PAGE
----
8 Ways to Make Seminary Great

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Hacks. Tips and Tricks. Shortcuts. We are inundated with a wide variety of ‘helps’ designed to make our lives easier. Many people provide a myriad of ‘life hacks’ or other tips showing how to use existing things in new ways or offering methods to streamline tasks. We have become so advanced that we can accomplish twice as much in half the time (as compared to our forebears).

Shortcuts and efficiency are valuable, but where does hard work and perseverance come in? Would I want a doctor, dentist or pilot to know all the tips and tricks – or have experience and knowledge from effort expended through their education!

If you are starting your journey through Seminary, here are eight (old-fashioned) ways to make your experience great:


Proverbs 29:18 says without vision, the people perish (KJV). Vision makes all the difference; without it, you will wander aimlessly, but with clear vision, you will see your goals and always work toward them. Why are you attending Seminary? What is your vision for ministry? What obstacles will you need to overcome in order to attain your goals? How is God directing your path (Proverbs 3:6) – and are you doing your part (Proverbs 3:5)? Your personal vision should include purposeful acts designed to know God on a deeper level and prepare to make Him known more widely and with greater impact. This is the result of two specific components: Devotional Studying and Humility.

Your study for courses should be devotional in nature. You are not seeking to learn material in order to pass a test, you are learning as much as you can about an infinite God (with your finite mind). Seek His glory in every study session. Humility is vitally important because God resists the proud, but gives His grace to the humble (James 4:6). Seminary grads who believe that they know everything will not succeed in God’s eyes!


Chart your course, plan your classes and maintain a good schedule (for personal, study and social time). Students don’t typically plan to fail, but they will fail to plan! The logical follow up to your vision is mapping your course. If you have a specific area of study you want to complete, the path should be clear. If you are unsure about which area of ministry you want to involve yourself with, make sure you take classes that are beneficial for multiple disciplines. Planning does not necessarily require a single goal; planning can keep you from losing ground!


This one sounds obvious, but it bears amplification: put in the effort to learn as much as possible (see “devotional study” above). You are there for a specific purpose, never lose sight of that (vision). The students that God blesses are the ones who put in the effort. This is NOT cause/effect – God blesses whom he will bless. This is the cold weather/snow principle (cold weather won’t guarantee snowfall, but it won’t snow without cold weather). Old fashioned hard work never killed anyone – and the older generation put in much more effort than you will!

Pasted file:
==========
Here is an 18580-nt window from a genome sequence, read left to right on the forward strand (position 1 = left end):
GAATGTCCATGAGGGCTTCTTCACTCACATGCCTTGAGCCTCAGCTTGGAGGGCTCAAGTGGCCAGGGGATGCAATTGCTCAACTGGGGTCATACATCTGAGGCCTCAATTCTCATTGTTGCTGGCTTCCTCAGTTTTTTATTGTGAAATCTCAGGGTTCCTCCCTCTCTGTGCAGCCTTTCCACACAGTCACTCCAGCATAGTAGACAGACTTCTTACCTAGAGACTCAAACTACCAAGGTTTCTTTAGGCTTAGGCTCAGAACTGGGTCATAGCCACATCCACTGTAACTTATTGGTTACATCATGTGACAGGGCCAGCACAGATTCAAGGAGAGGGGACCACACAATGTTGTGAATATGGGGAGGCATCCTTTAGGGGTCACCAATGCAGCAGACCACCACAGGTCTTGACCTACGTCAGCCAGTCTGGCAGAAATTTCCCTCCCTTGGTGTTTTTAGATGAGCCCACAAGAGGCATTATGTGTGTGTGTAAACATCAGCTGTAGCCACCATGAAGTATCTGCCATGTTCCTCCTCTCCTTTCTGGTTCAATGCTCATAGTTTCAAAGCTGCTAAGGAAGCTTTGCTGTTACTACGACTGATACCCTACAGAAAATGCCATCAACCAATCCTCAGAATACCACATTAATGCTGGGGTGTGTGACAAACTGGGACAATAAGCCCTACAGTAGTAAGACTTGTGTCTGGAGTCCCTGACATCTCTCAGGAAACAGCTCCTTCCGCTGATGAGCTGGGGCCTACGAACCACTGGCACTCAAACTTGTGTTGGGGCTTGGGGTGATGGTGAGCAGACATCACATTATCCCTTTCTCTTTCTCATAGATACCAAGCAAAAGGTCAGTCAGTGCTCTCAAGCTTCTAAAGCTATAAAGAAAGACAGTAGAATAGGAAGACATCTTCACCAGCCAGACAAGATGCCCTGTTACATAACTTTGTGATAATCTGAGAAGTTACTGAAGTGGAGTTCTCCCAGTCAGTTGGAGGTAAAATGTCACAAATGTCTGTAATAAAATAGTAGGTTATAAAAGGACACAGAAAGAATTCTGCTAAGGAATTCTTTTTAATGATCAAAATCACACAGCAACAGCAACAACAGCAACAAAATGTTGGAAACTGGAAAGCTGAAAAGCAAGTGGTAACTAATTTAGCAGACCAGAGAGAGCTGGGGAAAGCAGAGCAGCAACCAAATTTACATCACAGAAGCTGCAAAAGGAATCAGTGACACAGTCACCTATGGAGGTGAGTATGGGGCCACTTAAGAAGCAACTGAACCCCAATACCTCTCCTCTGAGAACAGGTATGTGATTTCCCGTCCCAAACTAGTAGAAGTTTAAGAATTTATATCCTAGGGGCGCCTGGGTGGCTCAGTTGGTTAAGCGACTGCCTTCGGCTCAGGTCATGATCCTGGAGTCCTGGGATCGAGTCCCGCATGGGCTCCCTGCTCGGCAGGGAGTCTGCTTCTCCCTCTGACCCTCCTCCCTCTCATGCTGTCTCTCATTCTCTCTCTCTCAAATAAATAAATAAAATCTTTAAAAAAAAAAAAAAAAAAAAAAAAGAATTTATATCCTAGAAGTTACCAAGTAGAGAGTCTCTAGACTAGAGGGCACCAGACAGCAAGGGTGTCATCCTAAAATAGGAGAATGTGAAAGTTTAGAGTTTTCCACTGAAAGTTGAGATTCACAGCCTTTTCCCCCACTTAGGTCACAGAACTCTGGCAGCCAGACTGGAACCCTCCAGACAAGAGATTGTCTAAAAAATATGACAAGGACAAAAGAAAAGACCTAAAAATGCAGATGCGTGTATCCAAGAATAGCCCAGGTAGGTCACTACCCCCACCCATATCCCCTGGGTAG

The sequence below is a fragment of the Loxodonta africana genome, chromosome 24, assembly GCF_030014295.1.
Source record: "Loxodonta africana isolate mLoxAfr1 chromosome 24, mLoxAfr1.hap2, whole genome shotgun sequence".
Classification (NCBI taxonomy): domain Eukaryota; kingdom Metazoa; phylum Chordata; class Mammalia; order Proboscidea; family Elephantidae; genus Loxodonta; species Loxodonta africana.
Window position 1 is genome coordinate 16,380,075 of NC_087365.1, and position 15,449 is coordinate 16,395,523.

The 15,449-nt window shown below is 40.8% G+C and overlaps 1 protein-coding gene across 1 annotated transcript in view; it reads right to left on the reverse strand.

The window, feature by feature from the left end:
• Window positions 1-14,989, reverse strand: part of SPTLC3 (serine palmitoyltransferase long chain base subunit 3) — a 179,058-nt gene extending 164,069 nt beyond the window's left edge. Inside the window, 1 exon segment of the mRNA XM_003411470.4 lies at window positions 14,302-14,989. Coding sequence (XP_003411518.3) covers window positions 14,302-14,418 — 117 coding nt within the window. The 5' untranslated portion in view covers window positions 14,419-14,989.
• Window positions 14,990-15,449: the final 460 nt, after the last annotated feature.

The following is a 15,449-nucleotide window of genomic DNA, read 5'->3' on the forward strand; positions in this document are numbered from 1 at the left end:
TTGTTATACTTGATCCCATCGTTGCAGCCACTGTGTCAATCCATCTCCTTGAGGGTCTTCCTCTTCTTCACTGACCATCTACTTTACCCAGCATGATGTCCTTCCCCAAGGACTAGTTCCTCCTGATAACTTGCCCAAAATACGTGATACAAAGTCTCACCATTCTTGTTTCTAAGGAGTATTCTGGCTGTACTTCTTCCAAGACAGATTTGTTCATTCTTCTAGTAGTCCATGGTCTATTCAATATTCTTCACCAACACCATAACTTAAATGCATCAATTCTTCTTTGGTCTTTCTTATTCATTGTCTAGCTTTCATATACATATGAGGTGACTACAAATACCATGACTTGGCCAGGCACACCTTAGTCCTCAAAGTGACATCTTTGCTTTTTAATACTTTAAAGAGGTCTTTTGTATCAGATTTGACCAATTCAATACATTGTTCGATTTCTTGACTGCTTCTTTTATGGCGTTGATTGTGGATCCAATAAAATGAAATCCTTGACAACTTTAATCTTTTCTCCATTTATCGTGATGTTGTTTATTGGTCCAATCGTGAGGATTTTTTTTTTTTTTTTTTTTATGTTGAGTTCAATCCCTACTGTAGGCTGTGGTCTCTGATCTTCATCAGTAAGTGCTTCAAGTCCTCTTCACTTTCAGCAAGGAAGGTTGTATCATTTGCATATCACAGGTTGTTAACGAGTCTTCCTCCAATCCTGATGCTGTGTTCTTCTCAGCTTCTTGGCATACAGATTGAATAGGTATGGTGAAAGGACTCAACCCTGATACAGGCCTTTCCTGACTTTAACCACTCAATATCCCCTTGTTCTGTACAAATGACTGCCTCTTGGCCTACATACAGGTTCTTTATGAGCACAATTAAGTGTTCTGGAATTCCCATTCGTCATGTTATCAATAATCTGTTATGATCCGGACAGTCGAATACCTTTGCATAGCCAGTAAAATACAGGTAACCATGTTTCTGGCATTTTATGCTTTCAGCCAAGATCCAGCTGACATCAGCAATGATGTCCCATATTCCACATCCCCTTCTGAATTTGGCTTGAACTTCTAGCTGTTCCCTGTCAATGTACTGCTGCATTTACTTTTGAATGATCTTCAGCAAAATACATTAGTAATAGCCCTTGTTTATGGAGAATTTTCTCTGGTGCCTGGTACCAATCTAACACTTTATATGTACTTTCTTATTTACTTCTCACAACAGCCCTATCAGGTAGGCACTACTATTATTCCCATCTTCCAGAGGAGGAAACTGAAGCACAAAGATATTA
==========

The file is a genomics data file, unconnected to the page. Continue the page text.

Self-discipline can be an unpopular topic in today’s culture. But Jesus’ call in Matthew 16:24 should ring in your ears daily. Deny yourself, take up your cross and follow Him. He will strengthen your steps as He reveals His plan for your career. Perspective allows you to keep your vision in front of you; focus keeps your attention there. This means removing distractions and attention thieves that will reduce your ability to put forth your best effort. Self discipline includes self sacrifice, and that pleases God (see Romans 12:1-2).


As with item 3, this should be intuitive. Unfortunately, this is not always the case. Your role is to learn; learning comes from hearing, not speaking. Don’t be “that guy” in class! Yes, you should ask questions and seek clarity in your acquisition of knowledge, but do not monopolize the time or ask “for the benefit of others.” In short, you must learn before you contribute.


When you have a good grasp on items 1-4, the progression will lead to productivity and leadership. You should take initiative at every opportunity – within classroom discussions, study groups and peer interactions – not to feed your pride but to seek that counter-iron to hone your own skills (Proverbs 27:17). Respect is earned via productivity (and effectiveness) and your growth will be sharpened through discussion, debate and shared ideas. Please note that the proverb does not differentiate between the irons – they are equals – and they help each other along the way. Leadership stems from productivity and respect; growth follows along the way.


Material is static; professors add their own worldview and biases to their courses. After your first term, you should have a good idea of which instructors present the most bias. In many cases, the teacher is actually more contributory to the coursework than the textbooks. Find out which ones present their material with the least bias and most wisdom or discernment and study at their feet whenever possible.


Local churches have local people with common faults and problems. They are living real life while you are in the cocoon of academia. Getting involved locally will teach you at least as much as you can learn from a course. You will do well to observe the environment and interactions, then look to your studies to see how they go together. Additionally, this is a portion of the body of Christ where you can join in the corporate worship of God.


On campus or off, a mentor is valuable for guidance, counsel, or just a sounding board for your thoughts and ideas. It needs not be a formal arrangement, and both you and your mentor will benefit from a deeper relationship.


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